Roger Brown: What does the London Met disaster teach us about university reform?

Roger Brown:  What does the London Met disaster teach us about university reform?
Roger Brown is professor of higher education policy at Liverpool Hope University

The current model of governance in higher education is not fit for purpose, says Roger Brown, and there will be more casualties if we don't act quickly

The crisis at London Metropolitan University, where the vice-chancellor resigned after the university was told to pay back £36m for mis-reporting student drop-out rates, is only the latest in a series of recent cases that have involved the departure of a vice-chancellor (others include City University, East London, Imperial College, Lampeter and Leeds Metropolitan) after internal ructions.

The London Met case illustrates some of the fundamental weaknesses in the system of governance in universities. These include an inability to properly monitor and interpret information about institutional performance; over-reliance on, and an inability to exercise proper control over, the vice-chancellor as chief executive; too close a relationship between the vice-chancellor and the chair, leaving individual governors feeling disempowered; a failure to engage with academic staff; and a failure to work with key external stakeholders on behalf of the institution.

But these are far from new problems – many were also features of an earlier series of crises in the mid- and late-90s at Glasgow Caledonian, Huddersfield, Portsmouth, Southampton Institute, Swansea Institute and Thames Valley.

In fact, the government has only itself to blame. Since the mid-80s, successive governments have espoused a preferred model of university governance with the following characteristics: the governing body should be as small as possible; it should be superior to the senate or academic board; it should have an external majority, preferably from business; staff and student representation should be limited; the governors should be distanced from the work of the university. The underlying belief is that effectiveness and efficiency are both likely to be served by a lean, independent governing body that is able to take decisions quickly and dispassionately, rather than being driven or distorted by academic issues or interests.

Ironically, our two most prestigious universities, Oxford and Cambridge, have both resisted this model. The Higher Education Funding Council for England has proposed changes to the agreement that governs its financial relationship with institutions that would, in extremis, enable it to require a governing body to appoint a new vice-chancellor or make another senior executive the "accountable officer". But these proposals are at best a palliative. So what is to be done?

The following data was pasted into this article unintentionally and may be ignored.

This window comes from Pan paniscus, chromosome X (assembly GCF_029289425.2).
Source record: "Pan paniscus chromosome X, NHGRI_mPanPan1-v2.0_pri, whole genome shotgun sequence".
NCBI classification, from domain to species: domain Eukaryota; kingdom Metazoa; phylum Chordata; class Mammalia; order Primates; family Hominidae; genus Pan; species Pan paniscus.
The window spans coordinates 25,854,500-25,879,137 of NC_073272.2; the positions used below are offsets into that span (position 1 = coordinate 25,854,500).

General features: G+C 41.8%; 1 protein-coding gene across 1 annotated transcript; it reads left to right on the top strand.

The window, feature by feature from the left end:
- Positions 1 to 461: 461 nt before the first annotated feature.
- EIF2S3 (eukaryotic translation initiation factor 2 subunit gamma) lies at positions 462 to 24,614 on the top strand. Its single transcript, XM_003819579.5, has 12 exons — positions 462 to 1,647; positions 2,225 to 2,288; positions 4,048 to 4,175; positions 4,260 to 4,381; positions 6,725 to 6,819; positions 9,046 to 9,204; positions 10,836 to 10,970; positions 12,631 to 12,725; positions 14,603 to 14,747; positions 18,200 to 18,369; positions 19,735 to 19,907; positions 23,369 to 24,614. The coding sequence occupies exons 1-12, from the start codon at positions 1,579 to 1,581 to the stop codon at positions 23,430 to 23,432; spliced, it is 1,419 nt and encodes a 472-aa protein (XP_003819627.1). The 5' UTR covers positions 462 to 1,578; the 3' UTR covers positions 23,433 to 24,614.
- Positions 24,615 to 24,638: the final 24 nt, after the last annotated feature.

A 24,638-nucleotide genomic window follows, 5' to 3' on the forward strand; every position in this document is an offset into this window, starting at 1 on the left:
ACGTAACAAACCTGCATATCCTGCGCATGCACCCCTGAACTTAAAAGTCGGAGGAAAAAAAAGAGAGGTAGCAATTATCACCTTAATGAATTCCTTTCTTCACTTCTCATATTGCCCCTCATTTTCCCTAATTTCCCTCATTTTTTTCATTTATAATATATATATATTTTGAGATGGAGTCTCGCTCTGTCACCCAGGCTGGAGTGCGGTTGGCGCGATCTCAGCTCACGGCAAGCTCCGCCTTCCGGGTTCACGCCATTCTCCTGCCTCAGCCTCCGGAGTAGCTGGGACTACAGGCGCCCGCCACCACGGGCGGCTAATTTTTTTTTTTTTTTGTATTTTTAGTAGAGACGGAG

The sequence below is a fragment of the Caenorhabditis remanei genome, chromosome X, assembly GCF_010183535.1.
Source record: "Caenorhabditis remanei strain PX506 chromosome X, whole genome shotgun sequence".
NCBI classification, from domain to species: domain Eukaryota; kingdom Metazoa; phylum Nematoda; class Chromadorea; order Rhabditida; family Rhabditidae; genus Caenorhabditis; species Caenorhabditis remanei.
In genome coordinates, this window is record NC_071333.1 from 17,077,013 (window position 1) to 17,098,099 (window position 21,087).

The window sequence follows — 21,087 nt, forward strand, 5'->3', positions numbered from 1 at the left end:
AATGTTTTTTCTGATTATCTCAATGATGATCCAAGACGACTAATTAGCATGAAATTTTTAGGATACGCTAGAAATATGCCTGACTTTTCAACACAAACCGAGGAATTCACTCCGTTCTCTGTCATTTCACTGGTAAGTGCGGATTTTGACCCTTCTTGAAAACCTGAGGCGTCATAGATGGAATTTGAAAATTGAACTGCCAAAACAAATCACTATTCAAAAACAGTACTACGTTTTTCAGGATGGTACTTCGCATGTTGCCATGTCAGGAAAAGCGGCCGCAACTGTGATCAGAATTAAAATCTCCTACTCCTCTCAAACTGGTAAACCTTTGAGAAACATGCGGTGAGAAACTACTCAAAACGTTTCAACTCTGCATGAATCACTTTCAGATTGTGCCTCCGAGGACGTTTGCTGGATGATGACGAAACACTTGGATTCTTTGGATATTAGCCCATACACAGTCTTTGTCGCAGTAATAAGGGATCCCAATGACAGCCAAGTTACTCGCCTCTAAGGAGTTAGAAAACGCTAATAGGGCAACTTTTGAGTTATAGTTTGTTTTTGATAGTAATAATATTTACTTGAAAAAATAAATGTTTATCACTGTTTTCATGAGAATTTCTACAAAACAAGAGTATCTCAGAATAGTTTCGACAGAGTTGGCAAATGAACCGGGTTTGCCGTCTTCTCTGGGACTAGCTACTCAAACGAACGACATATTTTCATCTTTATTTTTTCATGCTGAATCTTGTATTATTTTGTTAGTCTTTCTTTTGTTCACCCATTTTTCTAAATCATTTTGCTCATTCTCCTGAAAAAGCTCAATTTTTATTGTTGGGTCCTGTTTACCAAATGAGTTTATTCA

First, governing bodies have to be made more representative. One way of doing this would be to create a two-tier structure whereby "courts" of staff, students and local communities appoint members of an upper-tier board to supervise the executive. The supervisory board would commission external, expert advice on how well the university discharges its key functions. The use of this information to enhance provision would be periodically tested by institutional reviews covering not only academic matters, but also governance, management and use of resources. The reviews would be conducted by a single regulatory agency that would combine the functions currently discharged, wastefully, by Hefce, the Quality Assurance Agency, the Office of the Independent Adjudicator, the Office of Fair Access, the Training and Development Agency for Schools and others. As well as a general responsibility to oversee university governance, the new agency would have a particular remit to inquire into, and protect, academic judgments.

It has been clear for many years that the present model of university governance is not fit for purpose and never will be. Without fundamental reform, there will be more London Mets. We have been warned.

The Guardian, 13/04/10